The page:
A photo of Hannah, a tutor from Occidental College

Hannah

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Hello! I grew up in the Bay Area and graduated from Occidental College, where I studied psychology. I have three years of tutoring experience, as well as four years of experience teaching elementary, middle, and high-schoolers in and out of the classroom. As a tutor, I love connecting with new students and developing creative learning strategies to help them reach their goals. In addition, my experience working with kids and teenagers with special needs makes me an excellent candidate to tutor those with learning disabilities, ADD/ADHD, or autism spectrum disorder. I look forward to working with you.

Hannah’s Qualifications

Education & Certification

Undergraduate Degree: Occidental College - Bachelor in Arts, Psychology

Test Scores

ACT English: 33

ACT Reading: 34

SAT Writing: 750

Hobbies

art history, music, volleyball, basketball (go Warriors!)

Tutoring Subjects

10th Grade Reading

10th Grade Writing

11th Grade Reading

11th Grade Writing

12th Grade Reading

12th Grade Writing

6th Grade Reading

6th Grade Writing

7th Grade Reading

7th Grade Writing

8th Grade Reading

8th Grade Writing

9th Grade Reading

9th Grade Writing

Adult Literacy

AP Art History

AP English Literature and Composition

AP Psychology

AP Spanish Language & Culture

AP Spanish Literature and Culture

College English

College Essays

Conversational Spanish

Creative Writing

Elementary School Reading

Elementary School Writing

English

English Grammar and Syntax

Essay Editing

Expository Writing

High School English

High School Writing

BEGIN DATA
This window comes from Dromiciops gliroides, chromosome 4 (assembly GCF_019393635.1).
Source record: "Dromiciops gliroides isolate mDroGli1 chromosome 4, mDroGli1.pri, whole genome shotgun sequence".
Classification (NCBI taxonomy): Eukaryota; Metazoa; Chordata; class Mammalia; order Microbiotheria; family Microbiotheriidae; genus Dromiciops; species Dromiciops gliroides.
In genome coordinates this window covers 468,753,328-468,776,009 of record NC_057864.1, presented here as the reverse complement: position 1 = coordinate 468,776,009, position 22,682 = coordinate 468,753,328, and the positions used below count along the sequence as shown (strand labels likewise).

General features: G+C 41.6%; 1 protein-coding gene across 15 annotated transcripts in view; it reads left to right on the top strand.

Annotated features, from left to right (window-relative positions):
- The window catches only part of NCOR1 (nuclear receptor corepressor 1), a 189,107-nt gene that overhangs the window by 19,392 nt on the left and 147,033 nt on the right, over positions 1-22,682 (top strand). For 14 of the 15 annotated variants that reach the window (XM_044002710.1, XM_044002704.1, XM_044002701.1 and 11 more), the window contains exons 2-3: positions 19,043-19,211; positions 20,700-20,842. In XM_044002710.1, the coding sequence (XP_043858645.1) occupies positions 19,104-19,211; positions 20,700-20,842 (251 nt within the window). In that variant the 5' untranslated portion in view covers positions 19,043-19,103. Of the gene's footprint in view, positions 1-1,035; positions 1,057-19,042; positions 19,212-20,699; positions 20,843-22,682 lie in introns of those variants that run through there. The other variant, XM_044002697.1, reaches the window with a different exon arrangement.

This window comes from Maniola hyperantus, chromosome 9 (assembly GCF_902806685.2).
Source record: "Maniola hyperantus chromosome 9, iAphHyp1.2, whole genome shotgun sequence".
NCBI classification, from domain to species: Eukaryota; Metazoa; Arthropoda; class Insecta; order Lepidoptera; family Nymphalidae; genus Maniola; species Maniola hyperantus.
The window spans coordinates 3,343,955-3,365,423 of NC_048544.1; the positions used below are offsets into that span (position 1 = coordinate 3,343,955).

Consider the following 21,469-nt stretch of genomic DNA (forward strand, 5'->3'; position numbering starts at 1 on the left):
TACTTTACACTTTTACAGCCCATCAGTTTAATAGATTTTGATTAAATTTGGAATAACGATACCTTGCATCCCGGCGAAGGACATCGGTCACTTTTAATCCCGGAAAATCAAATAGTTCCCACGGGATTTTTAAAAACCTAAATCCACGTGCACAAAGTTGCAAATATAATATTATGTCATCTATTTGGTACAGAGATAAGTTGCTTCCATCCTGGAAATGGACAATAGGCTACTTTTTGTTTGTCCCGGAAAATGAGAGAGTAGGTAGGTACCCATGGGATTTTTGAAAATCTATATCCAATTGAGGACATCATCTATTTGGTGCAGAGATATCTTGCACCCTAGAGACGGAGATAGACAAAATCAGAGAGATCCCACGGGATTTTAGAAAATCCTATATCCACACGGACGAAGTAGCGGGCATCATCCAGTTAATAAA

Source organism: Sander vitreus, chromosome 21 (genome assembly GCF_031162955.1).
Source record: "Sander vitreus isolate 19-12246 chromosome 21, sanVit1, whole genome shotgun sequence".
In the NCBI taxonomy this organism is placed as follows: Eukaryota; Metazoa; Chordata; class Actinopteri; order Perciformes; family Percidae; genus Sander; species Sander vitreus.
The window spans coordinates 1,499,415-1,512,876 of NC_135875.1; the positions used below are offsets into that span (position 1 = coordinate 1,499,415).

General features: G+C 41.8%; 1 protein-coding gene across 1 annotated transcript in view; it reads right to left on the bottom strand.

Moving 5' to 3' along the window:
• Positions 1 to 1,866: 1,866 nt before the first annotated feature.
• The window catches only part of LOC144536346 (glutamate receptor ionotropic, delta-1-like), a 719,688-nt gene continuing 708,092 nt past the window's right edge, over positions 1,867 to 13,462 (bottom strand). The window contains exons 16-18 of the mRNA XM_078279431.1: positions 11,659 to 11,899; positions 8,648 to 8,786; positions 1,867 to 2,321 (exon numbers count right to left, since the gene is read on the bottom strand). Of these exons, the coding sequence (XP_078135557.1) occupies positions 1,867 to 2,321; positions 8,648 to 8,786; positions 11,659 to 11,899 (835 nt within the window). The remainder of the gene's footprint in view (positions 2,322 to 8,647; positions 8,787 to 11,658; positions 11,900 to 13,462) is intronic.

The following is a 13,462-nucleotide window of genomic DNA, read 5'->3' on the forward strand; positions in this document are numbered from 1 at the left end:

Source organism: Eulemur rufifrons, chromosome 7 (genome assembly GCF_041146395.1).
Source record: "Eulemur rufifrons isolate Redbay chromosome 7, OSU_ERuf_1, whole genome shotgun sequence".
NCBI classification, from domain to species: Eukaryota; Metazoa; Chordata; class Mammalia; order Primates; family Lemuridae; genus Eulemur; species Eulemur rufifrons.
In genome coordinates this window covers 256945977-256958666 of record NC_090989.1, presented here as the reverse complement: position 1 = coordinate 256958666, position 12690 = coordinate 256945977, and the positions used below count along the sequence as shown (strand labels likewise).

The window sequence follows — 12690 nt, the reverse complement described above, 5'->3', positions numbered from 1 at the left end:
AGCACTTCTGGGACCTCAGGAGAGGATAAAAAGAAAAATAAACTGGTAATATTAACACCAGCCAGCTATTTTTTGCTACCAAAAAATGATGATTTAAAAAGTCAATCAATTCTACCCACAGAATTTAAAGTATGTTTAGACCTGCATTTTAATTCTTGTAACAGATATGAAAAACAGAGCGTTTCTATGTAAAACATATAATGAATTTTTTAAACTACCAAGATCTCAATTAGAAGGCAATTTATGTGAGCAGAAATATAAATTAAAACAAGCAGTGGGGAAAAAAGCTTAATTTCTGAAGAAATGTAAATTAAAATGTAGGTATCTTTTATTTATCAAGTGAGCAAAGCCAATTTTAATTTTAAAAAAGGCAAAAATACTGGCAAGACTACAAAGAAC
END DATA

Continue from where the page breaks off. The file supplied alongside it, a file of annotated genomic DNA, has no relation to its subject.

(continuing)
Languages

Middle School Reading

Middle School Writing

Other

Persuasive Writing

PSAT Critical Reading

PSAT Writing Skills

Psychology

Public Speaking

Reading

SAT Writing and Language

Social Sciences

Spanish

Spanish 1

Spanish 2

Special Education

STAAR Grades 3-8 Prep

Study Skills

Study Skills and Organization

Summer

Test Prep

Vocabulary

Writing


Q & A

What is your teaching philosophy?

I strive to match my teaching style to the personality, needs, and goals of each student. My philosophy is similar to the saying "the customer knows best"--the student, I believe, often knows best how they learn. My goal is to help them build on their strengths using strategies that fit them best.

What might you do in a typical first session with a student?

I always begin by introducing myself and getting to know the new student by asking them about their goals and previous exposure to the topic at hand. Whether it is computer skills, Spanish, or the SAT, I am always interested in a client's experience. I like to learn what strategies work best for them and get a sense of what they hope to gain from tutoring.

How would you help a student stay motivated?

I help every student link what we are working on with their future goals. For instance, a student working on SAT or ACT writing is learning skills that will not only help them improve their test scores, but will behoove them in college essays and beyond.

If a student has difficulty learning a skill or concept, what would you do?